Hopi Look To Tourism, Ranching For Income After Coal Power Plant Closure The coal power plant that provided about 80% of the Hopi Nation's budget closed last month. Tribal leaders are now trying to figure out how to replace the revenue, which was their economic lifeline.
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Hopi Look To Tourism, Ranching For Income After Coal Power Plant Closure

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Hopi Look To Tourism, Ranching For Income After Coal Power Plant Closure

Hopi Look To Tourism, Ranching For Income After Coal Power Plant Closure

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When the largest coal-fired power plant in the western U.S. shut down late last year, it marked the end of an era for the Hopi Tribe. The Navajo Generating Station once brought hundreds of jobs and millions of dollars in royalties to the Hopi Tribe. Now tribe leaders are trying to figure out how to replace it all. Laurel Morales of member station KJZZ reports.

LAUREL MORALES, BYLINE: For decades, coal has been at the center of Hopi life, literally. In the middle of each home is a coal-burning stove that keeps families warm through the winter.

LEIGH WAYNE LOMAYESTEWA: A lot of people relied on the coal to heat their homes and ceremonial chambers, the kivas. And now, you know, we're only relying on the cedarwood.

MORALES: Leigh Wayne Lomayestewa, who works in the tribe's cultural preservation office, says cedar doesn't burn as long as coal.

LOMAYESTEWA: Usually, at nighttime, you can put in about two or three times a night.

MORALES: In addition to heat, the tribe relied on the coal industry's royalty checks to cover 80% of its budget. Two years ago, the plant's operators, a group of utilities, voted to shut it down. Natural gas had become cheaper than complying with the coal plant's air quality regulations. Hopi Vice Chairman Clark Tenakhongva says that's left both Navajo and Hopi Tribes scrambling to find new sources of revenue.

CLARK TENAKHONGVA: So with really nothing right now over the horizon, with what revenues we have, what investments we have over the last 40, 50 years, at the level we're operating, we could survive another six to seven years on what we have.

MORALES: That doesn't give them much time to come up with a new way of making money. Tenakhongva says they have many options. It's just a matter of agreeing on one.

TENAKHONGVA: We've got property in Winslow. We've got the I-40 corridor that has mass amounts of land that could be developed.

MORALES: He understands this might take some time, but the Hopi could eventually say...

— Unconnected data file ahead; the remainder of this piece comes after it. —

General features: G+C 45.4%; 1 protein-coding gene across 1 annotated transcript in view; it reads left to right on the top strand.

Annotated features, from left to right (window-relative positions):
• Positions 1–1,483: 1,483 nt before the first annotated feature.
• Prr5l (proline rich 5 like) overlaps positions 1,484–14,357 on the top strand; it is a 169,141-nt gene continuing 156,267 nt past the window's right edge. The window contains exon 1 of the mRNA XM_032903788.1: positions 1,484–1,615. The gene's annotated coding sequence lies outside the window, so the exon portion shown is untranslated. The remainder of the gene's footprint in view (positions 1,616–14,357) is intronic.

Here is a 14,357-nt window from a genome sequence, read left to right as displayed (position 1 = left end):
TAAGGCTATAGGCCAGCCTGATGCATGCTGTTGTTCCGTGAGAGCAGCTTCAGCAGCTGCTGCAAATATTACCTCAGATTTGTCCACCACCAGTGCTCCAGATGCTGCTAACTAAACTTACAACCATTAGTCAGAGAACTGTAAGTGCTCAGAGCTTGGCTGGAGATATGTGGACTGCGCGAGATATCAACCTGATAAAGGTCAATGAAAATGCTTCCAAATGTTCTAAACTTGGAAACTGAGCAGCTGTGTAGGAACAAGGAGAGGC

TENAKHONGVA: Yeah, this is a Hopi casino. Yeah, this is the Hopi ranches, serving nothing but prime Hopi beef.

MORALES: There's also tourism. Guide Meredith Qotswisiwma drives up the switchbacks to the historic Walpi Village. She says tourism has been a challenge because of the tribe's location. They're isolated, completely surrounded by the Navajo Nation.

MEREDITH QOTSWISIWMA: We're in a remote area, so money-wise, it's hard for us to go out and even advertise our tourism program. So it's really hard.

MORALES: The Hopi here working with the Navajo to build a road that would loop them into popular destinations, like Monument Valley and Canyon de Chelly for tour companies coming from Las Vegas. The tribe is even open to unusual ideas, like the one pitched by engineer T.J. Agardy, who came to a recent tribal council meeting. Agardy is proposing technology used in Germany and Japan to harvest coalbed methane and turn it into natural gas.

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TJ AGARDY: When we're done, that equipment stays here. You now have the ability to take and power yourselves up for the next 300 years. If you look at what happened before, you're left with an empty hole and a lot of empty promises.

MORALES: The Hopi are cautious about any of these possibilities because they've been burned before by the federal government, other outside investors and even by other tribes. But more than ever, Vice Chairman Tenakhongva says he's trying to hold on to what he calls his Hopi optimism.

TENAKHONGVA: The sun will come up tomorrow. We will continue to live but maybe not at the level of the comforts of what we have had.

MORALES: He knows many people have left the reservation, and many more will follow. But Tenakhongva says he's not going anywhere. He's got two years left of his term, and he plans to find a solution before his time is up.

For NPR News, I'm Laurel Morales in Flagstaff.

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